Looking at these questions from an international perspective, we will discuss the profound impact immersive technology has on Holocaust commemoration and education.
- Floriane Azoulay, Director Arolsen Archives
- Kees Ribbens, NIOD Institute for War, Holocaust and Genocide Studies & Erasmus University Rotterdam
- Victoria Walden, Digital Holocaust Memory
Let’s create an uncensored museum? History in Minecraft
(Workshop) – 30 Sept, 11.15am
National echo chambers and limited narratives often dominate how the past is remembered. Marginalised and oppressed voices were and still are often invisible in museums, monuments and collective places of memory. In this workshop we want to explore how we can use Minecraft, one of the world’s most successful computer games, to create an uncensored museum – an inclusive space for diverse voices and stories, which have previously been silenced.
How can we use Minecraft as an inclusive space of memory? How can we create a safe space for diverse stories? How can we ensure that our uncensored museum is based on facts and leaves no room for misinformation?
- James Delaney, Block by Block Foundation
Serious TikTok? History in under 60 Seconds
(Presentation and Discussion) – 30 Sept, 11.15am
TikTok, Youtube Shorts, Instagram Reels, – short videos are on the rise and have evolved from a tiny niche format for teen content focused on dancing and lip-syncing to a media format, where increasingly serious topics such as politics, identity and history are discussed. More and more organisations are also using these formats to convey history content.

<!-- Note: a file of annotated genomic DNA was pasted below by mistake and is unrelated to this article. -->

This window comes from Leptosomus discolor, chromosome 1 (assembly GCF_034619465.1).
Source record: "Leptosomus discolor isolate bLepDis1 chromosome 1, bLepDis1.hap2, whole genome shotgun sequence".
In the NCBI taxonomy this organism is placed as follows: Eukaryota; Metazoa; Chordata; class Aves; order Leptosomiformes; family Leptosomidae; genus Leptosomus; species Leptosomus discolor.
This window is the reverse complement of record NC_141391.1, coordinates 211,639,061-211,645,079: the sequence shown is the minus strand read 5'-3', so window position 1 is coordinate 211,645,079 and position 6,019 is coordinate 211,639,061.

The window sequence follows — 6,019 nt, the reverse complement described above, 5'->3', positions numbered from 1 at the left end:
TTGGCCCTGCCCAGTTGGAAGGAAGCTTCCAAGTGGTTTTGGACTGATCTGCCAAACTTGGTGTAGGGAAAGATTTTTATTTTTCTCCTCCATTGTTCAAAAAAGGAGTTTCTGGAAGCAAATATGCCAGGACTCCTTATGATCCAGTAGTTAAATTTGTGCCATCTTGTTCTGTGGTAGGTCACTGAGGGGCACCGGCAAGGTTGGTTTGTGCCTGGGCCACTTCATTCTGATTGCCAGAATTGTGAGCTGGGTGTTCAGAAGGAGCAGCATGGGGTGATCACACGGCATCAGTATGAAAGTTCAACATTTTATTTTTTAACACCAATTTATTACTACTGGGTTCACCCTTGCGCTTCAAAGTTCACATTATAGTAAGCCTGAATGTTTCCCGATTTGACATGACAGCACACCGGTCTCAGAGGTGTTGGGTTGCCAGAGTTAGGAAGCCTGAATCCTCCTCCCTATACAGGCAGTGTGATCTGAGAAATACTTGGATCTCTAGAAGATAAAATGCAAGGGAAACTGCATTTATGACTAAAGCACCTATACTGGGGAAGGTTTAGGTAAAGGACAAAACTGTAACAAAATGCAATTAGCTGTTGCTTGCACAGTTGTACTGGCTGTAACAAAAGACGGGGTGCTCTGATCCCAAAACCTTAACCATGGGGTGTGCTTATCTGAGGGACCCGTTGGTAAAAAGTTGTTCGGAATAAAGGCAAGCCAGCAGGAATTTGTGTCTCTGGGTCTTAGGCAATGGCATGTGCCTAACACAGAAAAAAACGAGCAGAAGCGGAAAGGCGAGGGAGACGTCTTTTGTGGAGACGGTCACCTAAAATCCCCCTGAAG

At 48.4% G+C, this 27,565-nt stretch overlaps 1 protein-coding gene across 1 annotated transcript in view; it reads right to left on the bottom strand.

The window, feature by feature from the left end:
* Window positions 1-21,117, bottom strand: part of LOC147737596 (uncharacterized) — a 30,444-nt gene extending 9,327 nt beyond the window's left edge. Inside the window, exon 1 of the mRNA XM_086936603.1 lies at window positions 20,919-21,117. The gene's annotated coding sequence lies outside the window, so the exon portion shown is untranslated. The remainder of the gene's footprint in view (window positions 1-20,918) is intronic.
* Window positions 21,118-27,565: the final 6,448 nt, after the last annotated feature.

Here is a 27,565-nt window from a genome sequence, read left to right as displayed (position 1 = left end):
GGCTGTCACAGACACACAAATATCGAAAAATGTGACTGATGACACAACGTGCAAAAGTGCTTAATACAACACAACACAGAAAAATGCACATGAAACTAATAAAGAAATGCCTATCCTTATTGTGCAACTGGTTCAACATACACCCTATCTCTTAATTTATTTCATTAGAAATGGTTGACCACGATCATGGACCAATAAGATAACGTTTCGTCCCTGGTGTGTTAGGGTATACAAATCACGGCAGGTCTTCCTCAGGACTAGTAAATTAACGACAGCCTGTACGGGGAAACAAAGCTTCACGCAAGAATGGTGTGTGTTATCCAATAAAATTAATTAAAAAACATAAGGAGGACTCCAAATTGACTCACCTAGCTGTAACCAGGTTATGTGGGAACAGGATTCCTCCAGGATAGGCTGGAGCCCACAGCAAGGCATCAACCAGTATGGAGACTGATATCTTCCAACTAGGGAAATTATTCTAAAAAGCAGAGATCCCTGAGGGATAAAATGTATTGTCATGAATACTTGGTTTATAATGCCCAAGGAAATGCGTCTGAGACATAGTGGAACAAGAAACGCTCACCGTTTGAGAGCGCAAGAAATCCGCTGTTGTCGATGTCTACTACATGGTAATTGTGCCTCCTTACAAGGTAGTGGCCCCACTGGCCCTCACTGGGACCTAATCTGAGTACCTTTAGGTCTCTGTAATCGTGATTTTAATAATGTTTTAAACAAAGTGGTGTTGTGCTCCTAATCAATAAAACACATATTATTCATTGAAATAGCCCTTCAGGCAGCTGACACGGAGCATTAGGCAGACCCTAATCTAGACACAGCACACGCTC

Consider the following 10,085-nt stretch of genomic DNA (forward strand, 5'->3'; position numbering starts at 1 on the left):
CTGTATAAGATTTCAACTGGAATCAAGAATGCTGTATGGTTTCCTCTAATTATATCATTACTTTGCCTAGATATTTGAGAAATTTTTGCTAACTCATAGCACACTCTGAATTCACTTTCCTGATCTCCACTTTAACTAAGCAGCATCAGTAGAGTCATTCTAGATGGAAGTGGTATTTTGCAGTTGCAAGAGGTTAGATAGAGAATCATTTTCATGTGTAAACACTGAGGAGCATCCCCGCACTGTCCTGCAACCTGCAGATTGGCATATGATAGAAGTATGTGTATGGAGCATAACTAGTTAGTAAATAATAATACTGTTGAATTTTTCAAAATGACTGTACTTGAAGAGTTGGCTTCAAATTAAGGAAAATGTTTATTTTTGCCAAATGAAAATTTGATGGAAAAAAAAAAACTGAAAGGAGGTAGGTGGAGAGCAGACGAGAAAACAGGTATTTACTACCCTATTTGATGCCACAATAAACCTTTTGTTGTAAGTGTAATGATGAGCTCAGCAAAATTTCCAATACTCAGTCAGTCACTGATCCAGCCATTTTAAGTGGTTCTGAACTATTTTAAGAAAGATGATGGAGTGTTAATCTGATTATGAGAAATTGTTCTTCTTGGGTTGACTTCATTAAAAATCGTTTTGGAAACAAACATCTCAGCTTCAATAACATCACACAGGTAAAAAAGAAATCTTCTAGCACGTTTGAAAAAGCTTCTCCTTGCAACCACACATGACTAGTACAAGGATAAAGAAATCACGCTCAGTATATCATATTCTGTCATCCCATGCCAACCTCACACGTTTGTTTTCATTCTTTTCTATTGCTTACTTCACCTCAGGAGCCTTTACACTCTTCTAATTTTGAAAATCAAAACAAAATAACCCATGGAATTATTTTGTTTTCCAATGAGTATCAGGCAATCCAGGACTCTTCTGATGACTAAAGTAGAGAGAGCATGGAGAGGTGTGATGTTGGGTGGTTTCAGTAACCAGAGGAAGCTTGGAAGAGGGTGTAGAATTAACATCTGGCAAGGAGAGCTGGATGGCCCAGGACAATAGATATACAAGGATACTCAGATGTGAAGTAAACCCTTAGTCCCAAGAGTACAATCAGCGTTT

In this session, we will get exclusive insights into how the Neuengamme Concentration Camp Memorial uses TikTok: What new possibilities does TikTok open up to address a younger audience? What opportunities and challenges does a 15-30 second format of historical storytelling offer?
- Iris Groschek, KZ Gedenkstätte Neuengamme
- Daniel Cartwright, former volunteer and TikToker at KZ Gedenkstätte Neuengamme
Let’s play: Live Gaming – 30 Sept, 2.15pm
In cooperation with the Foundation for Digital Games Culture
- Jörg Friedrich, Paintbucket Games
- Marcus Richter, Journalist, Moderator and Podcaster
- Christian Huberts, Foundation for Digital Games Culture
Let’s explore, play & connect: Touring the Gaming- an VR-Stations –
30 Sept, 3.45pm
- Child of Empire (Project Dastaan)
- Munich 72 (Bayerischer Rundfunk)
- The Subterranean Imprint Archive (Lo-Def Film Factory)
- 11-11 Memories Retold (Bandai Namco Entertainment)
- Attentat 1942 (Charles Games)
- Discovery Tour by Assassin’s Creed (Ubisoft)
- Minecraft (Mojang Studios)
- Path Out (Causa Creations)
- Svoboda 1945: Liberation (Charles Games)
- The Darkest of Files (Paintbucket Games)
- Through the Darkest of Times (Paintbucket Games)
In addition to games and VR experiences, there will also be the opportunity to get insights into the Arolsen Archive’s #everynamecounts.
Gaming the Past – Do Games Change the Rules of Remembrance?
(Panel discussion) – 30 Sept, 5.00pm
Panel discussion in cooperation with the Foundation for Digital Games Culture
Digital games have grown into a complex medium of entertainment and communication popular across borders and generations. Games combine different modes of storytelling, provide rule systems, architectural design with spaces for social interaction. What role do individual players and gaming communities play? Which new potentials of remembrance do games offer? What are the possibilities and limits that games offer to open new perspectives on history, which are inaccessible in non-digital formats?
Looking at these questions from an international perspective, we will discuss the impact of digital games technology on remembrance culture.
- James Delaney, Director of Blockworks/Block by Blocks Foundation
- Jörg Friedrich, Paintbucket Games
- Marcus Richter, Journalist, Moderator and Podcaster